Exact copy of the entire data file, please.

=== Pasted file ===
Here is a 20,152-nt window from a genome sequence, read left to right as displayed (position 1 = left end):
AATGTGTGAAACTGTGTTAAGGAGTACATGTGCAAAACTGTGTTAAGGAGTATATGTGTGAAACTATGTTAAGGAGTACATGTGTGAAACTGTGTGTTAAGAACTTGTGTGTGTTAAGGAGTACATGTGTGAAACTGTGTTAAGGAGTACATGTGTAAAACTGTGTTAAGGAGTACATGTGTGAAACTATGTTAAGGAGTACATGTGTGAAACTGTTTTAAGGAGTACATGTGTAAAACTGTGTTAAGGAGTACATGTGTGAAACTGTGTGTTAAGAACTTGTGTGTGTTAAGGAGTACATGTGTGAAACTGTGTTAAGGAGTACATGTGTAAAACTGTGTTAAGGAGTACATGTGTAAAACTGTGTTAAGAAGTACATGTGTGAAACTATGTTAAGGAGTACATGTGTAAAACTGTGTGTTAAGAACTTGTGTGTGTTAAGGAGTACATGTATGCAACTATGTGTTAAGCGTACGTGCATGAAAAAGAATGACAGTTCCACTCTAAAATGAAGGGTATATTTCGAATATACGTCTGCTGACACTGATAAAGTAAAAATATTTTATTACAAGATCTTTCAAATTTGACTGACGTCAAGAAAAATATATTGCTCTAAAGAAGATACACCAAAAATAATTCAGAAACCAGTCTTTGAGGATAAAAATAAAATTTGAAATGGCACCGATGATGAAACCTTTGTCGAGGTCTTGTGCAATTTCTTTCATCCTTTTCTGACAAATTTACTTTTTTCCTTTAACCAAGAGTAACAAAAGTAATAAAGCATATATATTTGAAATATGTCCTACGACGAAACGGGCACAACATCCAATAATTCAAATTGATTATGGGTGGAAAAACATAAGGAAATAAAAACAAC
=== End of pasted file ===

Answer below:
Here is a 20,152-nt window from a genome sequence, read left to right as displayed (position 1 = left end):
AATGTGTGAAACTGTGTTAAGGAGTACATGTGCAAAACTGTGTTAAGGAGTATATGTGTGAAACTATGTTAAGGAGTACATGTGTGAAACTGTGTGTTAAGAACTTGTGTGTGTTAAGGAGTACATGTGTGAAACTGTGTTAAGGAGTACATGTGTAAAACTGTGTTAAGGAGTACATGTGTGAAACTATGTTAAGGAGTACATGTGTGAAACTGTTTTAAGGAGTACATGTGTAAAACTGTGTTAAGGAGTACATGTGTGAAACTGTGTGTTAAGAACTTGTGTGTGTTAAGGAGTACATGTGTGAAACTGTGTTAAGGAGTACATGTGTAAAACTGTGTTAAGGAGTACATGTGTAAAACTGTGTTAAGAAGTACATGTGTGAAACTATGTTAAGGAGTACATGTGTAAAACTGTGTGTTAAGAACTTGTGTGTGTTAAGGAGTACATGTATGCAACTATGTGTTAAGCGTACGTGCATGAAAAAGAATGACAGTTCCACTCTAAAATGAAGGGTATATTTCGAATATACGTCTGCTGACACTGATAAAGTAAAAATATTTTATTACAAGATCTTTCAAATTTGACTGACGTCAAGAAAAATATATTGCTCTAAAGAAGATACACCAAAAATAATTCAGAAACCAGTCTTTGAGGATAAAAATAAAATTTGAAATGGCACCGATGATGAAACCTTTGTCGAGGTCTTGTGCAATTTCTTTCATCCTTTTCTGACAAATTTACTTTTTTCCTTTAACCAAGAGTAACAAAAGTAATAAAGCATATATATTTGAAATATGTCCTACGACGAAACGGGCACAACATCCAATAATTCAAATTGATTATGGGTGGAAAAACATAAGGAAATAAAAACAAC